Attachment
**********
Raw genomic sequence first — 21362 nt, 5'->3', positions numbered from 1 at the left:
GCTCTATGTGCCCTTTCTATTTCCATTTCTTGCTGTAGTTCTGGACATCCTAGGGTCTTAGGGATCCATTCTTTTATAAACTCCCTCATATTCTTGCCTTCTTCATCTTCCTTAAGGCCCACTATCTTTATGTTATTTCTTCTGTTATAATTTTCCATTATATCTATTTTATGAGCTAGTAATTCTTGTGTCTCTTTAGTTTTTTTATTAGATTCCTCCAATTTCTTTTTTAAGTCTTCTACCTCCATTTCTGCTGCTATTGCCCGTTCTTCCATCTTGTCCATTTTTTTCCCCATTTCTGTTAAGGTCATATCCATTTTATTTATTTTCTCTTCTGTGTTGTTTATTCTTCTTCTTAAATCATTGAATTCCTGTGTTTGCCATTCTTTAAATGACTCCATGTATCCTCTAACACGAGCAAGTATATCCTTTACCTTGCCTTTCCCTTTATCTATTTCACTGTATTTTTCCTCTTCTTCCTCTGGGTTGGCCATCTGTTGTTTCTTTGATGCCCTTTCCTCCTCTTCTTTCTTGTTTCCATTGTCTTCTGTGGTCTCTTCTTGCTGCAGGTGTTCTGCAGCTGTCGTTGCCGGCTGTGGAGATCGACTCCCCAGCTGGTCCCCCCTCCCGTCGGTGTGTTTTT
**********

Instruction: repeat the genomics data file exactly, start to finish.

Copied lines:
Raw genomic sequence first — 21362 nt, 5'->3', positions numbered from 1 at the left:
GCTCTATGTGCCCTTTCTATTTCCATTTCTTGCTGTAGTTCTGGACATCCTAGGGTCTTAGGGATCCATTCTTTTATAAACTCCCTCATATTCTTGCCTTCTTCATCTTCCTTAAGGCCCACTATCTTTATGTTATTTCTTCTGTTATAATTTTCCATTATATCTATTTTATGAGCTAGTAATTCTTGTGTCTCTTTAGTTTTTTTATTAGATTCCTCCAATTTCTTTTTTAAGTCTTCTACCTCCATTTCTGCTGCTATTGCCCGTTCTTCCATCTTGTCCATTTTTTTCCCCATTTCTGTTAAGGTCATATCCATTTTATTTATTTTCTCTTCTGTGTTGTTTATTCTTCTTCTTAAATCATTGAATTCCTGTGTTTGCCATTCTTTAAATGACTCCATGTATCCTCTAACACGAGCAAGTATATCCTTTACCTTGCCTTTCCCTTTATCTATTTCACTGTATTTTTCCTCTTCTTCCTCTGGGTTGGCCATCTGTTGTTTCTTTGATGCCCTTTCCTCCTCTTCTTTCTTGTTTCCATTGTCTTCTGTGGTCTCTTCTTGCTGCAGGTGTTCTGCAGCTGTCGTTGCCGGCTGTGGAGATCGACTCCCCAGCTGGTCCCCCCTCCCGTCGGTGTGTTTTT